|ISO 100 – 6400
Hi-1 (ISO 12,800)
Hi-2 (ISO 25,600)
|ISO 100 – 12,800
|ISO 100 – 12,800 Hi-1 (ISO 25,600)||ISO 100 – 6400 Hi-1 (ISO 12,800)|
where, for D7100,
|Lowest Standard ISO Sensitivity||100|
|Highest Standard ISO Sensitivity||6400|
|Highest Expanded ISO Sensitivity||Hi-2 (ISO 25,600 equivalent)|
|Expanded ISO Sensitivity Options||Hi-1 (ISO 12,800 equivalent)
Hi-2 (ISO 25,600 equivalent)
So, optimally, you should always try to stick to the base ISO to get the highest image quality. It appears like for D7100, the base ISO is 100.
Typically, ISO numbers start from 100-200 (Base ISO) and increment in value in geometric progression (power of two). So, the ISO sequence is: 100, 200, 400, 800, 1600, 3200, 6400 and etc.
The important thing to understand, is that each step between the numbers effectively doubles the sensitivity of the sensor. So, ISO 200 is twice more sensitive than ISO 100, while ISO 400 is twice more sensitive than ISO 200.
ISO Speed Example:
ISO 100 – 1 second
ISO 200 – 1/2 of a second
ISO 400 – 1/4 of a second
ISO 800 – 1/8 of a second
ISO 1600 – 1/16 of a second
ISO 3200 – 1/32 of a second
Nikon D7000 Control
When I do count the clock that tells the time,
And see the brave day sunk in hideous night;
When I behold the violet past prime,
And sable curls all silver’d o’er with white;
When lofty trees I see barren of leaves
Which erst from heat did canopy the herd,
And summer’s green all girded up in sheaves
Borne on the bier with white and bristly beard,
Then of thy beauty do I question make,
That thou among the wastes of time must go,
Since sweets and beauties do themselves forsake
And die as fast as they see others grow;
And nothing ‘gainst Time’s scythe can make defence
Save breed, to brave him when he takes thee hence.
Structure of the sonnet: Octave, Sestat, Rhyme scheme and heroic couplet
The Shakespearean sonnet has the rhyme scheme ABAB CDCD EFEF GG, forming three quatrains (four lines in each quatrain) and a closing couplet (two rhymed lines).
|O||When I do count the clock that tells the time,||A|
|C||And see the brave day sunk in hideous night;||B|
|T||When I behold the violet past prime,||A|
|And sable curls all silver’d o’er with white;
|When lofty trees I see barren of leaves||C|
|V||Which erst from heat did canopy the herd,||D|
|And summer’s green all girded up in sheaves||C|
|Borne on the bier with white and bristly beard,
|S||Then of thy beauty do I question make,||E|
|E||That thou among the wastes of time must go,||F|
|S||Since sweets and beauties do themselves forsake||E|
|T||And die as fast as they see others grow;
|T||And nothing ‘gainst Time’s scythe can make defence||G||Heroic Couplet|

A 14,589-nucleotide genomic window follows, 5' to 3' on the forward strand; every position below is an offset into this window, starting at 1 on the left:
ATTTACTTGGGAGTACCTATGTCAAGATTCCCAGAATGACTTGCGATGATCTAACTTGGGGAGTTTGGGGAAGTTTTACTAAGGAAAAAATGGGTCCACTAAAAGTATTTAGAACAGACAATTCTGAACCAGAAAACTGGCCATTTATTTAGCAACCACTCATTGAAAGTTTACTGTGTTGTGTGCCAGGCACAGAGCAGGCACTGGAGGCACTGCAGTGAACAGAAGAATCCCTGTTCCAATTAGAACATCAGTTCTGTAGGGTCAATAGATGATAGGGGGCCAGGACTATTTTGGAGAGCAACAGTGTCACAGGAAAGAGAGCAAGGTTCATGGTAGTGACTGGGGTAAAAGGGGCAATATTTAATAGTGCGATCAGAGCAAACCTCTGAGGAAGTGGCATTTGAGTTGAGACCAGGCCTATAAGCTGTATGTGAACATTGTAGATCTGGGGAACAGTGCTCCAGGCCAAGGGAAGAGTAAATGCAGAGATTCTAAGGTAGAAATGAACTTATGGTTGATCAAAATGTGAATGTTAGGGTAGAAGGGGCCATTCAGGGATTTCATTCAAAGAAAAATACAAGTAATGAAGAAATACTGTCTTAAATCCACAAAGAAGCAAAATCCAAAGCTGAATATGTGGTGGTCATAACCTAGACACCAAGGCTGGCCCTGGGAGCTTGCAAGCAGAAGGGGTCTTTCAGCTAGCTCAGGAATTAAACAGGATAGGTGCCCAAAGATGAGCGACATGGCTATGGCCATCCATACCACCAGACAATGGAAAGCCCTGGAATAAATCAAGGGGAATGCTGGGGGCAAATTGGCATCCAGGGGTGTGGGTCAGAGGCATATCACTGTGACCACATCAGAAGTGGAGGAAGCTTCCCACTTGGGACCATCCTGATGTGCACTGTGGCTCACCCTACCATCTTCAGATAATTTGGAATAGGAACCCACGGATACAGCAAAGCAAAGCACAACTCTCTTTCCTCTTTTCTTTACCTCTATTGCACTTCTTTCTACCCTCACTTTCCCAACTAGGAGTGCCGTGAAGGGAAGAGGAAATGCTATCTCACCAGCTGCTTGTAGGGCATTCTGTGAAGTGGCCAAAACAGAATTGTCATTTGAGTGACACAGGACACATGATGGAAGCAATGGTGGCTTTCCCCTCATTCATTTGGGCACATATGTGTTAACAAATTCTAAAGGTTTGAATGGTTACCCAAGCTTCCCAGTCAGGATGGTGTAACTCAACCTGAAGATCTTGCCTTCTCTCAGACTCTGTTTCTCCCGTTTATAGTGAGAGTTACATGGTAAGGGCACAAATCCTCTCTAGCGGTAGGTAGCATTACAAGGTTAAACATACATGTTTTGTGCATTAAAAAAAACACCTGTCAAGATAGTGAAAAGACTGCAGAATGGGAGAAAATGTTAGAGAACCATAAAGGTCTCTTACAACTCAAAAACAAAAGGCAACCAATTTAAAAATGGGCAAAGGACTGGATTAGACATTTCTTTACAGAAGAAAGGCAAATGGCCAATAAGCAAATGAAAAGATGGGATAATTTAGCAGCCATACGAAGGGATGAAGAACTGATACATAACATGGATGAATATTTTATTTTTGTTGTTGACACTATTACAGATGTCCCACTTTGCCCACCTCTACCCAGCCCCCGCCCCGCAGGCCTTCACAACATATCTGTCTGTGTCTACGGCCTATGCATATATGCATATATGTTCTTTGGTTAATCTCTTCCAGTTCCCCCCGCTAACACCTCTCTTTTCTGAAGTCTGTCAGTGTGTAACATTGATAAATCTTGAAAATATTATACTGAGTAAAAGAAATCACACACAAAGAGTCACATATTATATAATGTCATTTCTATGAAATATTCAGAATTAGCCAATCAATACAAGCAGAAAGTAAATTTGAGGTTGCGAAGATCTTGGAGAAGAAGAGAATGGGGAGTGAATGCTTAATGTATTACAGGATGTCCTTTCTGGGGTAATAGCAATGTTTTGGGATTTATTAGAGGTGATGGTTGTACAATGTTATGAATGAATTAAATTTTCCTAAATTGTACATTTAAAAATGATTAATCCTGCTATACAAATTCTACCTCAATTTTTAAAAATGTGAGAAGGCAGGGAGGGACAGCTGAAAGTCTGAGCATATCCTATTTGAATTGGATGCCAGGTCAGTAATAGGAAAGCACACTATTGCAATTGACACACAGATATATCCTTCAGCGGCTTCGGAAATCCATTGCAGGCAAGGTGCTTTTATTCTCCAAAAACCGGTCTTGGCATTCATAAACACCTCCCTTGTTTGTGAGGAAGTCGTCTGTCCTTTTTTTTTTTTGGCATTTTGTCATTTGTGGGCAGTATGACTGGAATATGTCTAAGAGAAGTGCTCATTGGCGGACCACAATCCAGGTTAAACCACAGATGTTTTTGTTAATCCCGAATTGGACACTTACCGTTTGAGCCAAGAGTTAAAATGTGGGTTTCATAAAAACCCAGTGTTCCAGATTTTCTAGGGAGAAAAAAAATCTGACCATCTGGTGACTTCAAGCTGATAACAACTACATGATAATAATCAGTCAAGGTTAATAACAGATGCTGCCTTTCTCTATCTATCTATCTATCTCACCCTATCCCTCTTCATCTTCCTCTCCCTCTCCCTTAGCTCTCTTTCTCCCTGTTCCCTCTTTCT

|Save breed, to brave him when he takes thee hence.
count (1): count the chimes.
hideous (2): The exact meaning here is likely derived from the Old French hisde meaning dread. Thus we have a balanced antithesis in brave/day and hideous/night.
prime (3): peak; also a continuation of the extended time metaphor as prime was the first hour of the day, usually 6 a.m. or the hour of sunrise (OED).
sable (4): darkest brown. Note the extensive color imagery (as we also see in Sonnet 73) — violet, sable, green, silver, white.
canopy (6): shelter.
erst (6): formerly.
summer’s green (7): Shakespeare here uses a literary device known as synecdoche (by which a specific part is taken for the whole); thus summer’s green is the bounty of crops.
girded up (7): tied up tightly (the first use of the term as such in English).
And…beard (8-9): One of the most striking metaphors in the sonnets. The harvested crops, carried on the bier, wrapped tightly with protruding pale hulls, are personified as the body of an old man, carried on a cart or wagon to church, wrapped tightly in his shroud, with his protruding white beard.
bier(8): cart used for carrying wheat (and also for carrying coffins at funerals)
breed (14): children.
brave (14): challenge.
From The Inocent Insinuations of Wit: The Strategy of Language in Shakespeare’s Sonnets by Murray Krieger
This work represents the poet’s sentimental regrets at the ruinous passage of time.
The octave begins with the painfully simple reference to the clock, which is further weakened by the redundancy of the first line and the obvious opposition of “brave day” and “hideous night.”[See note above]
Then the symbol of summer’s death: the fading flower of line 3 juxaposed to the fading hair of line 4, followed by the leafless trees of lines 5-6 and “summer’s green” which has been cut down (lines 7-8). These are the random examples set in the octave from which the personal application of the sestat is to follow.
But is there not a structure to these as Shakespeare deploy’s them?
There is — and, as is often the case in these sonnets, it arises out of the way he builds to the total union of nature and man, out of the metaphorical reduction of the human world to the natural. Or, rather the reading of natural world in terms of its human consequences.
In lines 3-4, the violets and human hair are juxtaposed, as if by association; they are analogous coordinates, but no relation between them is suggested.
In lines 5-6, the nature is brought into explicit relation with animal life. The trees are related to the herd as its protector from summer’s heat. Or is the herd human too by extension, the humanity in its communal or herd aspect?
Lines 7-8 [See note above] reference harvested wheat being carted away, but they are also a metaphor for an old man being carried to his own funeral. “Summer’s green” can be interpreted as the man, who was once young and in his prime, but now has a “white and bristly beard.” The “white and bristly beard” literally refers to the whiskery growth around the grain. A “bier” is a wagon or cart, but can also mean a funeral bier, on which a coffin is carried to a funeral.
It is a “when ….when ….then” sonnet and line 9, or, the first line of the sestat starts with “then.” Lines 9-10 evokes the vision which he has build in the octave.
Images used in this sonnet
And summer’s green all girded up in sheaves
Borne on the bier with white and bristly beard,